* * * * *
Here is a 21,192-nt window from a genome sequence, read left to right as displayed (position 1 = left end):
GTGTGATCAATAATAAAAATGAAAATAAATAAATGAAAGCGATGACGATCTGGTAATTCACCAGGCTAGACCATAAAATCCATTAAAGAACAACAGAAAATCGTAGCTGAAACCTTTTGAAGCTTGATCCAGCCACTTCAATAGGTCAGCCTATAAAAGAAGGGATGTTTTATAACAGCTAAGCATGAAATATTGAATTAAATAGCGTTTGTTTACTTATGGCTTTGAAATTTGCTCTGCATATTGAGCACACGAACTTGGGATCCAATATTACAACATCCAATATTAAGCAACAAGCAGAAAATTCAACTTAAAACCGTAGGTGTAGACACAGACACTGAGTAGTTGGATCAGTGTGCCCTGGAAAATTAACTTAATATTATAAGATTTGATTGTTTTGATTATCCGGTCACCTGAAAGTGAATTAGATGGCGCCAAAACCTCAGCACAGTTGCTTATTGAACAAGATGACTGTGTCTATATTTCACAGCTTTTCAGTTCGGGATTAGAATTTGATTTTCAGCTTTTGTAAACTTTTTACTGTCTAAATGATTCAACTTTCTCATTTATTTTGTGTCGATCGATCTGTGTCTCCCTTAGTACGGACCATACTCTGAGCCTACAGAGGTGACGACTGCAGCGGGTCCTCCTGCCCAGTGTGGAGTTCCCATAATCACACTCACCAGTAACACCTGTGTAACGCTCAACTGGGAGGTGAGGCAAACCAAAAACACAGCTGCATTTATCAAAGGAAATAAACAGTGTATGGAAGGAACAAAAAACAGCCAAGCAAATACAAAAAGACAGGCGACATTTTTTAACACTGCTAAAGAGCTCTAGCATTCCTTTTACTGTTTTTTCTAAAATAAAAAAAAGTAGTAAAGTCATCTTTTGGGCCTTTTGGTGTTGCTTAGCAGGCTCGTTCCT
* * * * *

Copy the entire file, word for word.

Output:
Here is a 21,192-nt window from a genome sequence, read left to right as displayed (position 1 = left end):
GTGTGATCAATAATAAAAATGAAAATAAATAAATGAAAGCGATGACGATCTGGTAATTCACCAGGCTAGACCATAAAATCCATTAAAGAACAACAGAAAATCGTAGCTGAAACCTTTTGAAGCTTGATCCAGCCACTTCAATAGGTCAGCCTATAAAAGAAGGGATGTTTTATAACAGCTAAGCATGAAATATTGAATTAAATAGCGTTTGTTTACTTATGGCTTTGAAATTTGCTCTGCATATTGAGCACACGAACTTGGGATCCAATATTACAACATCCAATATTAAGCAACAAGCAGAAAATTCAACTTAAAACCGTAGGTGTAGACACAGACACTGAGTAGTTGGATCAGTGTGCCCTGGAAAATTAACTTAATATTATAAGATTTGATTGTTTTGATTATCCGGTCACCTGAAAGTGAATTAGATGGCGCCAAAACCTCAGCACAGTTGCTTATTGAACAAGATGACTGTGTCTATATTTCACAGCTTTTCAGTTCGGGATTAGAATTTGATTTTCAGCTTTTGTAAACTTTTTACTGTCTAAATGATTCAACTTTCTCATTTATTTTGTGTCGATCGATCTGTGTCTCCCTTAGTACGGACCATACTCTGAGCCTACAGAGGTGACGACTGCAGCGGGTCCTCCTGCCCAGTGTGGAGTTCCCATAATCACACTCACCAGTAACACCTGTGTAACGCTCAACTGGGAGGTGAGGCAAACCAAAAACACAGCTGCATTTATCAAAGGAAATAAACAGTGTATGGAAGGAACAAAAAACAGCCAAGCAAATACAAAAAGACAGGCGACATTTTTTAACACTGCTAAAGAGCTCTAGCATTCCTTTTACTGTTTTTTCTAAAATAAAAAAAAGTAGTAAAGTCATCTTTTGGGCCTTTTGGTGTTGCTTAGCAGGCTCGTTCCT